Two winners of national science contests invited to attend Jan. 27 speech
Two talented young scientists sat near Michelle Obama as President Barack Obama spoke to Congress in the State of the Union address on January 27.
The students were Li Boynton, a high school senior from Houston, and Gabriela Farfan, a freshman at Stanford University. Each had placed in one of two national science competitions in 2009 and both were invited by the White House to attend a speech in which Obama emphasized his goal to improve math and science education.
Boynton’s project on glowing bacteria that detect contaminants in water was one of the top three winners in the Intel International Science and Engineering Fair 2009. Farfan’s study of the colors of minerals in Oregon Sunstones earned her tenth place at the Intel Science Talent Search 2009. Both science contests are sponsored by the Society for Science & the Public, which also publishes Science News.
Farfan says her presence at the speech sent “a very important message, saying that the president really cares about education, especially science education.”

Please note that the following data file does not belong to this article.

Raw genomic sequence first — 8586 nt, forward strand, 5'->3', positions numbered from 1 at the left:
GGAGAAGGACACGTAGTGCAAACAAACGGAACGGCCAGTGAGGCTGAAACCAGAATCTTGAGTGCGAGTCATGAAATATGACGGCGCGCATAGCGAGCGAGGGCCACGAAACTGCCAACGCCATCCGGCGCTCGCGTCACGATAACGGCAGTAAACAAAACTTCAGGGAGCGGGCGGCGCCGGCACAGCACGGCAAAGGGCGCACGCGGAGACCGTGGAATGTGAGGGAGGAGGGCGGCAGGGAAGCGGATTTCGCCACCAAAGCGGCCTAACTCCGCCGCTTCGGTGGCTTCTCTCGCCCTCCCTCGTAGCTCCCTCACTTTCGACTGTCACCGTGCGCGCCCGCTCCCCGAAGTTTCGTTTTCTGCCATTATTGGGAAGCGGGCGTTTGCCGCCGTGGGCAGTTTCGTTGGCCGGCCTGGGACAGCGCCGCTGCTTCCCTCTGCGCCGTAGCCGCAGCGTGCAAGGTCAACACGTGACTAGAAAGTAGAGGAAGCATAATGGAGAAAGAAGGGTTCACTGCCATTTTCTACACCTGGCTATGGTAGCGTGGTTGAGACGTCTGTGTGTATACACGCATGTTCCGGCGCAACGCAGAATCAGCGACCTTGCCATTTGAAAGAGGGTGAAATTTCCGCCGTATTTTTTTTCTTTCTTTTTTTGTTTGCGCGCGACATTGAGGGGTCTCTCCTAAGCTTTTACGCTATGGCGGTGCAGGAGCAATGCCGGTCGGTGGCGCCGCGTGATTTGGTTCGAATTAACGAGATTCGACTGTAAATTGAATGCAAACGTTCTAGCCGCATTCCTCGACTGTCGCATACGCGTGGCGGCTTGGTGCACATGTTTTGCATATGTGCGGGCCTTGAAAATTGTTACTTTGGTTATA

Farfan nurtured a love of minerals from age 7, and is still studying sunstones, though she’s hoping to start new projects soon. The next project may focus on opals and jades, she says.
Her advice to other aspiring scientists is, “Don’t be afraid to ask questions If [your professors] don’t know, there’s bound to be someone who will know. If no one knows the answer, you’ll have to find out yourself.”
In his speech, President Obama called for education reform that “inspires students to excel in math and science.” He stressed the importance of not falling behind other nations, such as China, Germany and India, in science and technology.
“These nations aren’t playing for second place. They’re putting more emphasis on math and science,” Obama said. “Well, I do not accept second place for the United States of America”
“The President is counting on students like Li and Gabriela to help the nation meet the grand challenges of the 21st century,” said Rick Weiss of the White House Office of Science and Technology Policy. “These young women are inspirations to us all, and they are living proof that when the right resources are in place … America’s students can truly excel in science, engineering and math.”